An Overview of the Five Lines of Service

When the American Red Cross was first chartered by Congress, a mission statement was drafted that would soon become the focal point motivating all the operations our organization carries out on a daily basis. Since then, the Red Cross has expanded into five distinct lines of service, delineating an extensive community-based network that has provided life-saving assistance for more than 130 years. All of these branches work cooperatively to both fulfill the mission as well as promote One Red Cross values. Check out this fact sheet about youth volunteer opportunities in the five lines of service. Here is a brief overview of that network:

Disaster Services

From large-scale disasters such as hurricanes and floods, to local home fires, the Red Cross has always been there to help individuals and families cope in times of need. Disaster relief focuses not only on the most urgent disaster response efforts, but prevention and preparedness as well. On any given day, when a disaster strikes, Disaster Action Teams and local caseworkers are deployed on-site, stationed at shelters, and on standby at local Red Cross chapters to help those affected receive the food, care, and basic resources they need to recover. Other volunteers may be involved with promoting awareness efforts and educating local communities on how they can be prepared in the event of an emergency.


Service to the Armed Forces

This branch of the American Red Cross focuses on active service members, veterans, and their families. The Red Cross is responsible for providing various humanitarian services and resources to over 1 million active-duty personnel and over 1 million members of the National Guard/Reserves. These services are available across the United States, and in military installations around the world. Emergency communications services play a central role—uniting families with the armed forces, connecting military hospitals and wounded warrior units, providing assistance in health care facilities, and more. The Red Cross also plays an active role in advocating for veterans’ benefits through community-based programs and representation before the Board of Veterans Appeals.



Training Services

Trainings and preparedness education are key facets to the Training Services branch. In an effort to help save lives and strengthen communities, the American Red Cross has a history of providing opportunities to be trained in many of the most useful life skills; from first aid and adult/child cardiopulmonary resuscitation (CPR), to automated external defibrillation (AED), to swimming, to lifeguarding, to babysitting, and more, these trainings hope to enable those certified to prevent, prepare for, and respond in a number of life-threatening scenarios. Be Red Cross Ready is a program that teaches people the basics of emergency preparedness using three simple steps: Get a Kit, Make a Plan, and Be Informed. It combines elements from both Training Services in addition to Disaster Services!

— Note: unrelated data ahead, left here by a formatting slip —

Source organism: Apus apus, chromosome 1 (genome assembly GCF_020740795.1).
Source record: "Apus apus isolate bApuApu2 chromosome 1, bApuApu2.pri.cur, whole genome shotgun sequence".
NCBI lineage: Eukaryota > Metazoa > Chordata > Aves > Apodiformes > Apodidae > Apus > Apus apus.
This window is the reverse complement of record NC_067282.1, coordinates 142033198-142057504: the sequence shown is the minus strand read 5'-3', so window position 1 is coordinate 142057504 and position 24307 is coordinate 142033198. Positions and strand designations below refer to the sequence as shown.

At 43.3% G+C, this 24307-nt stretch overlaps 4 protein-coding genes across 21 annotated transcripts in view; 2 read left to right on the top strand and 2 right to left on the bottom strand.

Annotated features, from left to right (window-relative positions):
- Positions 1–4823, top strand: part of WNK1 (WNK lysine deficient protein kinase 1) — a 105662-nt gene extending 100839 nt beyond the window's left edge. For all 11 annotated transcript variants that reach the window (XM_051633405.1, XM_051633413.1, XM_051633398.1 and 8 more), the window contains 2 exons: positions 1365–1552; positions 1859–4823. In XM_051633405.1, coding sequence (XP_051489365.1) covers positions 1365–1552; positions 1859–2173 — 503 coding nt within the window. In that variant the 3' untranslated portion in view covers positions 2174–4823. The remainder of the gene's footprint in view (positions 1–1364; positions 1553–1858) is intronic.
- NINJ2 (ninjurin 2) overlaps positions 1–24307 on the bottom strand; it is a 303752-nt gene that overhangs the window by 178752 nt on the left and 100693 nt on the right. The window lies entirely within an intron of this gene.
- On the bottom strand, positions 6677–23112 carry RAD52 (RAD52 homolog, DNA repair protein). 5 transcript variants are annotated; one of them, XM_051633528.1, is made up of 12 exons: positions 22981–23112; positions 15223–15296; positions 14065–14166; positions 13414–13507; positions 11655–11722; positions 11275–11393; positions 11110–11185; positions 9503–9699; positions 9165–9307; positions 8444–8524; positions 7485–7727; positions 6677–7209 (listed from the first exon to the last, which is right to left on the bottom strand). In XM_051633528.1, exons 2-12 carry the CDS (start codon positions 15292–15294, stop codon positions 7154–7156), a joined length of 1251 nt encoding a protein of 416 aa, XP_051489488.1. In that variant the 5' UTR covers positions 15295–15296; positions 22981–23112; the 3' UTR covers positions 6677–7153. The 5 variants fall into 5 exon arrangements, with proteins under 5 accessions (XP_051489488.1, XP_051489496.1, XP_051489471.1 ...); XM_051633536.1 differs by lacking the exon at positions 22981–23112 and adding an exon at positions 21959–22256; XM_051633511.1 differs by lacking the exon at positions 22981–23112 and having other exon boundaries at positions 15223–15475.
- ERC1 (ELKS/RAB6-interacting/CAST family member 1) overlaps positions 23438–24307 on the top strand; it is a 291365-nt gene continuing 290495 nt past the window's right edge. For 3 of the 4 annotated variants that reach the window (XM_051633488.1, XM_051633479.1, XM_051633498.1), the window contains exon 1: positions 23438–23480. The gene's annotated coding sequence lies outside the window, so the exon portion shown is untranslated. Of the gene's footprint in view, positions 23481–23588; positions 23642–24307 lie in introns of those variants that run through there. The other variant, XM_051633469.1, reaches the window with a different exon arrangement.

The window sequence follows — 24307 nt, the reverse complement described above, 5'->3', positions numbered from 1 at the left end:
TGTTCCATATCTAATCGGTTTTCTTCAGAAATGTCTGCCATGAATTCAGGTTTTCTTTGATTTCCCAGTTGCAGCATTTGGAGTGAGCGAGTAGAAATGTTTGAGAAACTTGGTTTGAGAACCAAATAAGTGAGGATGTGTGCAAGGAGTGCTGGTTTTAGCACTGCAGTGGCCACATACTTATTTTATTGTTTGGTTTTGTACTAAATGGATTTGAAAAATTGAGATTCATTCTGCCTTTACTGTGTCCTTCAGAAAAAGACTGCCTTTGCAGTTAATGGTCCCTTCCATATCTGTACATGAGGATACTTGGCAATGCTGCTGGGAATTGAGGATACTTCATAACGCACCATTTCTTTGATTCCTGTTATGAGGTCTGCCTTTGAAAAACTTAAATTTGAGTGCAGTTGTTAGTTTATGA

Blood Services (Biomedical Services)

One of the most well-known of the five lines of services, the American Red Cross Blood Services branch provides a life-saving supply of blood to 3,000 different hospitals, transfusion centers, and medical facilities every single day. We are the United States’ largest single supplier of blood and blood products, collecting 6.5 million units of blood annually! In order to maintain a supply that meets the demands of patients in need, the Red Cross relies on blood donation centers at individual chapter locations in addition to blood drives held on a regular basis at local high schools, college campuses, and community centers. The National Testing Laboratories of the American Red Cross and U.S. Food and Drug Administration work hand-in-hand to maintain Quality Assurance and Good Manufacturing Practices across the country.


International Services

By partnering with the over 180 other national Red Cross and Red Crescent societies through emergency health services and external disaster response, we strengthen leadership, financial management, volunteer networks, and support the global movement. When disasters arise, American Red Cross volunteers are deployed to these locations in order to provide the most direct assistance to affected homes and families. Community-based programs are at the heart of the American Red Cross’ relief work. International Humanitarian Law education continues to allow youth volunteers here in the US a place to explore the Geneva Conventions and human rights through the lens of limits on warfare.


– Cody Tran, National Youth Council Member, Youth Consortium Call Lead

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